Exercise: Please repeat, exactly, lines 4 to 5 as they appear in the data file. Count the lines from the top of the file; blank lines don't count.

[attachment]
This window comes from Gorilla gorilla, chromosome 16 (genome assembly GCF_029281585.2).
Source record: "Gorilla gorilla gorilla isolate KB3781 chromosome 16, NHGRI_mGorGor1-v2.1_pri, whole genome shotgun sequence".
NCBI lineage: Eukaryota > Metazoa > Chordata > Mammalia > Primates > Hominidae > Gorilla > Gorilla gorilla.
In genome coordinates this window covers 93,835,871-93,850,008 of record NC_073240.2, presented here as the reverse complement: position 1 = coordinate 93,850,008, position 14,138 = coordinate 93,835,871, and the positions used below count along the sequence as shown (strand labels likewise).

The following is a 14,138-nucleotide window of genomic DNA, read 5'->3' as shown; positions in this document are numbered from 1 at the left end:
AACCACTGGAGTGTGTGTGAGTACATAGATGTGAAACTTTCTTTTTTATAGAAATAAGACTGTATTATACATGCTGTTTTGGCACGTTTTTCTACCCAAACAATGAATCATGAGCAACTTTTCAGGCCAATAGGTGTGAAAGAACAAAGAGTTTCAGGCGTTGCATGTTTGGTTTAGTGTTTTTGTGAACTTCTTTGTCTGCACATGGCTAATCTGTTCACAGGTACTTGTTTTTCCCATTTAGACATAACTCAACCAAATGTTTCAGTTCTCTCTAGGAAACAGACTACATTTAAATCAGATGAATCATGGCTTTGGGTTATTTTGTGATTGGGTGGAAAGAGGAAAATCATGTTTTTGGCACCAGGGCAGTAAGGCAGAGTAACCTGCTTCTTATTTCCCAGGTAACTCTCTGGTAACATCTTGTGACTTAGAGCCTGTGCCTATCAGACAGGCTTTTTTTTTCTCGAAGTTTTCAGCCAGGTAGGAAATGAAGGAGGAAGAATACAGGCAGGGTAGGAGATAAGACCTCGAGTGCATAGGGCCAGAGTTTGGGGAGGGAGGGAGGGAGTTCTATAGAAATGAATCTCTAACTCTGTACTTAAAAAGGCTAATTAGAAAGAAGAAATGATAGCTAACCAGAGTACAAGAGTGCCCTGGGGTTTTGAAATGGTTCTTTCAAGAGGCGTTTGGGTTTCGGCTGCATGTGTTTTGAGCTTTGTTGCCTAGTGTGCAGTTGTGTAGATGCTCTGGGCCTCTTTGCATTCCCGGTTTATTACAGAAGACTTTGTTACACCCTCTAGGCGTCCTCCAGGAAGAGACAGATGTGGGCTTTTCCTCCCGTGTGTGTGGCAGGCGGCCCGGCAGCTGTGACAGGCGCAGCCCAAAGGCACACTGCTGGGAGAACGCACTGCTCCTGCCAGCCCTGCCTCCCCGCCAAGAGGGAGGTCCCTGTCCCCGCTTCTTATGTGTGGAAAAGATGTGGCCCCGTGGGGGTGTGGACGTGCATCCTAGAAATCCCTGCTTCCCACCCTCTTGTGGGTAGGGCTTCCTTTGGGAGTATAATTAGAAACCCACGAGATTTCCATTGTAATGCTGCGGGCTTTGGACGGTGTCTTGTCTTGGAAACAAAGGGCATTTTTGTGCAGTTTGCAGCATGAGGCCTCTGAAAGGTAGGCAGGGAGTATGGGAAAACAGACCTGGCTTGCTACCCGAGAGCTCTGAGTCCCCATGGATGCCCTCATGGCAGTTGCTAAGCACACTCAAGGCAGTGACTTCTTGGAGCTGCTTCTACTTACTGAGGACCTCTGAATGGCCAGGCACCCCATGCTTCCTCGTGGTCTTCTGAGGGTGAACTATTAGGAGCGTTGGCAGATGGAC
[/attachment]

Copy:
In genome coordinates this window covers 93,835,871-93,850,008 of record NC_073240.2, presented here as the reverse complement: position 1 = coordinate 93,850,008, position 14,138 = coordinate 93,835,871, and the positions used below count along the sequence as shown (strand labels likewise).

The following is a 14,138-nucleotide window of genomic DNA, read 5'->3' as shown; positions in this document are numbered from 1 at the left end: